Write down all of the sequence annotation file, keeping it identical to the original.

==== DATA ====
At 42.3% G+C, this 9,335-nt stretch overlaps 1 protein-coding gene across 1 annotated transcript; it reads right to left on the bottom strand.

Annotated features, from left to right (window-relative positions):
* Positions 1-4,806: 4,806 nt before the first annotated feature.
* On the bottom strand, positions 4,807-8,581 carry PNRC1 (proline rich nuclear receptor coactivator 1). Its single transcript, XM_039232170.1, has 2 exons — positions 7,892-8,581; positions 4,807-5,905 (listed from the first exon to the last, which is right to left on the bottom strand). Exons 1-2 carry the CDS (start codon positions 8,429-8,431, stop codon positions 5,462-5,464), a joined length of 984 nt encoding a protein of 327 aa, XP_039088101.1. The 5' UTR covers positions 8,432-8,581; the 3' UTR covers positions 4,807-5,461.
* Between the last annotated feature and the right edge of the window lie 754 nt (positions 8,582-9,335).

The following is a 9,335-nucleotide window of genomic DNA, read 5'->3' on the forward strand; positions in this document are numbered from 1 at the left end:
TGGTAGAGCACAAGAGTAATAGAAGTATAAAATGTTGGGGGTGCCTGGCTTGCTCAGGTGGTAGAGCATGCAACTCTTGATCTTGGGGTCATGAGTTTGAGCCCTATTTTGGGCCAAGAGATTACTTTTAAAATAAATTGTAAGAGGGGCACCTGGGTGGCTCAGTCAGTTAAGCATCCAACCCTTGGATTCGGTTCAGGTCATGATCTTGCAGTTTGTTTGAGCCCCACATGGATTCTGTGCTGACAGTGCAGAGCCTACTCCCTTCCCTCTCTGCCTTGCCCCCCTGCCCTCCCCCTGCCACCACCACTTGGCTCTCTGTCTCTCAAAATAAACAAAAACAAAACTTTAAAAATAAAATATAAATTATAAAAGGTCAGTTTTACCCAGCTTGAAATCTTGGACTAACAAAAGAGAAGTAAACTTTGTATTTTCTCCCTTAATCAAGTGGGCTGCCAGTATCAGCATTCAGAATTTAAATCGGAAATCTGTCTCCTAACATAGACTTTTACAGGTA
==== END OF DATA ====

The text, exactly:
At 42.3% G+C, this 9,335-nt stretch overlaps 1 protein-coding gene across 1 annotated transcript; it reads right to left on the bottom strand.

Annotated features, from left to right (window-relative positions):
* Positions 1-4,806: 4,806 nt before the first annotated feature.
* On the bottom strand, positions 4,807-8,581 carry PNRC1 (proline rich nuclear receptor coactivator 1). Its single transcript, XM_039232170.1, has 2 exons — positions 7,892-8,581; positions 4,807-5,905 (listed from the first exon to the last, which is right to left on the bottom strand). Exons 1-2 carry the CDS (start codon positions 8,429-8,431, stop codon positions 5,462-5,464), a joined length of 984 nt encoding a protein of 327 aa, XP_039088101.1. The 5' UTR covers positions 8,432-8,581; the 3' UTR covers positions 4,807-5,461.
* Between the last annotated feature and the right edge of the window lie 754 nt (positions 8,582-9,335).

The following is a 9,335-nucleotide window of genomic DNA, read 5'->3' on the forward strand; positions in this document are numbered from 1 at the left end:
TGGTAGAGCACAAGAGTAATAGAAGTATAAAATGTTGGGGGTGCCTGGCTTGCTCAGGTGGTAGAGCATGCAACTCTTGATCTTGGGGTCATGAGTTTGAGCCCTATTTTGGGCCAAGAGATTACTTTTAAAATAAATTGTAAGAGGGGCACCTGGGTGGCTCAGTCAGTTAAGCATCCAACCCTTGGATTCGGTTCAGGTCATGATCTTGCAGTTTGTTTGAGCCCCACATGGATTCTGTGCTGACAGTGCAGAGCCTACTCCCTTCCCTCTCTGCCTTGCCCCCCTGCCCTCCCCCTGCCACCACCACTTGGCTCTCTGTCTCTCAAAATAAACAAAAACAAAACTTTAAAAATAAAATATAAATTATAAAAGGTCAGTTTTACCCAGCTTGAAATCTTGGACTAACAAAAGAGAAGTAAACTTTGTATTTTCTCCCTTAATCAAGTGGGCTGCCAGTATCAGCATTCAGAATTTAAATCGGAAATCTGTCTCCTAACATAGACTTTTACAGGTA